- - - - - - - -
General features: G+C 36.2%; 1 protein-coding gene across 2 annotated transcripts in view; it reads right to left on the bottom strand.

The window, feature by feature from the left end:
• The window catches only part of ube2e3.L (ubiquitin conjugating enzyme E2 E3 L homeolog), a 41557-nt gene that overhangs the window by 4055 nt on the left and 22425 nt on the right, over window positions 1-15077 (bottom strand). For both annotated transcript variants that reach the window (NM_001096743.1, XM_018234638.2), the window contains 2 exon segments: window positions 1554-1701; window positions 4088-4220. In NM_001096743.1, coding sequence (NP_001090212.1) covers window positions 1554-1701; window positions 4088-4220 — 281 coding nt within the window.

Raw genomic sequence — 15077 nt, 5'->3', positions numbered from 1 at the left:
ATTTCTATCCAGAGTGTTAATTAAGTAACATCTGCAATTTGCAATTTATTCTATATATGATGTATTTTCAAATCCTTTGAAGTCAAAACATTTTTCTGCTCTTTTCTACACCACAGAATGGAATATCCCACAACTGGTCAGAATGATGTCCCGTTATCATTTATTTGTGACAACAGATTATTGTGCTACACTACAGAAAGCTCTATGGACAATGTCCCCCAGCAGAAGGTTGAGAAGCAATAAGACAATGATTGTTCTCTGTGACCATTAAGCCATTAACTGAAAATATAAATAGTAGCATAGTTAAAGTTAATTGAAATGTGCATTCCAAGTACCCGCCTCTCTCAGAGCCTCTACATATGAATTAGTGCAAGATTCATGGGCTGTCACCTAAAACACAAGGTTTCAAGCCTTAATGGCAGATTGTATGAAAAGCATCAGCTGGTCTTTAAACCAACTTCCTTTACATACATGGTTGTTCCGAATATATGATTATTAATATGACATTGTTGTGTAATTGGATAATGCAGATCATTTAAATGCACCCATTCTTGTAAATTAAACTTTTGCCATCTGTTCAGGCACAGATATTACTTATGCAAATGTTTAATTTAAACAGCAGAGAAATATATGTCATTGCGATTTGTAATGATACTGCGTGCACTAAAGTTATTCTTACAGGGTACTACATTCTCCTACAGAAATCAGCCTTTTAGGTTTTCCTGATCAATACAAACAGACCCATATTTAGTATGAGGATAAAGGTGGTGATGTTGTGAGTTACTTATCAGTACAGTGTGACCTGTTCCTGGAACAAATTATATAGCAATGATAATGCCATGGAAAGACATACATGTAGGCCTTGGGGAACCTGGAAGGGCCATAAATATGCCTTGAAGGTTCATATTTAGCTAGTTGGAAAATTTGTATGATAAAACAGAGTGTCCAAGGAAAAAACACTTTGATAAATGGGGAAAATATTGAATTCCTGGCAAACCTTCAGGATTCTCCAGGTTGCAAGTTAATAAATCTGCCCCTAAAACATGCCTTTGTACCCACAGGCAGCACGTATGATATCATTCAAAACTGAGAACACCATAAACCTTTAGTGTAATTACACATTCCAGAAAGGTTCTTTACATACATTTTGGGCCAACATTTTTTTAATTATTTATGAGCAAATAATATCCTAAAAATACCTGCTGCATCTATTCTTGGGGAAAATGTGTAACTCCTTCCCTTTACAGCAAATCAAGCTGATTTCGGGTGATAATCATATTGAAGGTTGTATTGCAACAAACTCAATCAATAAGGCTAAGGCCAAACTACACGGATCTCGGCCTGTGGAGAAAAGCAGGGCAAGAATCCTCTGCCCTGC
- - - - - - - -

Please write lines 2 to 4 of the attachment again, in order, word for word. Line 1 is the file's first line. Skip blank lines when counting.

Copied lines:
The window, feature by feature from the left end:
• The window catches only part of ube2e3.L (ubiquitin conjugating enzyme E2 E3 L homeolog), a 41557-nt gene that overhangs the window by 4055 nt on the left and 22425 nt on the right, over window positions 1-15077 (bottom strand). For both annotated transcript variants that reach the window (NM_001096743.1, XM_018234638.2), the window contains 2 exon segments: window positions 1554-1701; window positions 4088-4220. In NM_001096743.1, coding sequence (NP_001090212.1) covers window positions 1554-1701; window positions 4088-4220 — 281 coding nt within the window.

Raw genomic sequence — 15077 nt, 5'->3', positions numbered from 1 at the left: